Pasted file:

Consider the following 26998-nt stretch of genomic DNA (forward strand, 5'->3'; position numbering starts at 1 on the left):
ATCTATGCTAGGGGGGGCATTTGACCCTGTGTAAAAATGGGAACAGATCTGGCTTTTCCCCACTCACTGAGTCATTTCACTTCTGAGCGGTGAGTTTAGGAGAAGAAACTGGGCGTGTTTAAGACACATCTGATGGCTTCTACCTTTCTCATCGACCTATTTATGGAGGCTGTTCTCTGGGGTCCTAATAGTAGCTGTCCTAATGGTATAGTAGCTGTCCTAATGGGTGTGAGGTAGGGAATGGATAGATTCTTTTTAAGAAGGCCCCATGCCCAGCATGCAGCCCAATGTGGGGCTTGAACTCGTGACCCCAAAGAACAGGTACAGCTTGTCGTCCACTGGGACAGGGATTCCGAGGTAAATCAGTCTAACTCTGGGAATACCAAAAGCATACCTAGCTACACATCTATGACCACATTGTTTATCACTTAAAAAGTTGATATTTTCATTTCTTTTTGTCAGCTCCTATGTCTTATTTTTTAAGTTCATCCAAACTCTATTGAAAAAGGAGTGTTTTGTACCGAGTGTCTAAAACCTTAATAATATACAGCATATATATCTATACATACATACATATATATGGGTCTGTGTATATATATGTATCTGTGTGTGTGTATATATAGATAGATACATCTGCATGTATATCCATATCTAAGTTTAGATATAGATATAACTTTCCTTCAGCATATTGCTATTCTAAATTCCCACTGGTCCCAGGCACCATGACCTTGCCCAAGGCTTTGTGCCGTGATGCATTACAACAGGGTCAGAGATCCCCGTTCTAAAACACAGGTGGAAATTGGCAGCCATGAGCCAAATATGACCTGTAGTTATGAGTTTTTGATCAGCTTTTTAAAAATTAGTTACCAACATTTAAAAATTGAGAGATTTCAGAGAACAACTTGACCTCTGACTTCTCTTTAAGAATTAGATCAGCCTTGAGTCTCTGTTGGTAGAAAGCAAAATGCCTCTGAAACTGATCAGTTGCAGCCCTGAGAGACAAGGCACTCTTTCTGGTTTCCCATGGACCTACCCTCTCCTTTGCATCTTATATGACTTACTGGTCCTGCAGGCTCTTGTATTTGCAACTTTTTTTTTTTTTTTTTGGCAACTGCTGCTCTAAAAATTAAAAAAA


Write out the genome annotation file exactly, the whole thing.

Consider the following 26998-nt stretch of genomic DNA (forward strand, 5'->3'; position numbering starts at 1 on the left):
ATCTATGCTAGGGGGGGCATTTGACCCTGTGTAAAAATGGGAACAGATCTGGCTTTTCCCCACTCACTGAGTCATTTCACTTCTGAGCGGTGAGTTTAGGAGAAGAAACTGGGCGTGTTTAAGACACATCTGATGGCTTCTACCTTTCTCATCGACCTATTTATGGAGGCTGTTCTCTGGGGTCCTAATAGTAGCTGTCCTAATGGTATAGTAGCTGTCCTAATGGGTGTGAGGTAGGGAATGGATAGATTCTTTTTAAGAAGGCCCCATGCCCAGCATGCAGCCCAATGTGGGGCTTGAACTCGTGACCCCAAAGAACAGGTACAGCTTGTCGTCCACTGGGACAGGGATTCCGAGGTAAATCAGTCTAACTCTGGGAATACCAAAAGCATACCTAGCTACACATCTATGACCACATTGTTTATCACTTAAAAAGTTGATATTTTCATTTCTTTTTGTCAGCTCCTATGTCTTATTTTTTAAGTTCATCCAAACTCTATTGAAAAAGGAGTGTTTTGTACCGAGTGTCTAAAACCTTAATAATATACAGCATATATATCTATACATACATACATATATATGGGTCTGTGTATATATATGTATCTGTGTGTGTGTATATATAGATAGATACATCTGCATGTATATCCATATCTAAGTTTAGATATAGATATAACTTTCCTTCAGCATATTGCTATTCTAAATTCCCACTGGTCCCAGGCACCATGACCTTGCCCAAGGCTTTGTGCCGTGATGCATTACAACAGGGTCAGAGATCCCCGTTCTAAAACACAGGTGGAAATTGGCAGCCATGAGCCAAATATGACCTGTAGTTATGAGTTTTTGATCAGCTTTTTAAAAATTAGTTACCAACATTTAAAAATTGAGAGATTTCAGAGAACAACTTGACCTCTGACTTCTCTTTAAGAATTAGATCAGCCTTGAGTCTCTGTTGGTAGAAAGCAAAATGCCTCTGAAACTGATCAGTTGCAGCCCTGAGAGACAAGGCACTCTTTCTGGTTTCCCATGGACCTACCCTCTCCTTTGCATCTTATATGACTTACTGGTCCTGCAGGCTCTTGTATTTGCAACTTTTTTTTTTTTTTTTTGGCAACTGCTGCTCTAAAAATTAAAAAAA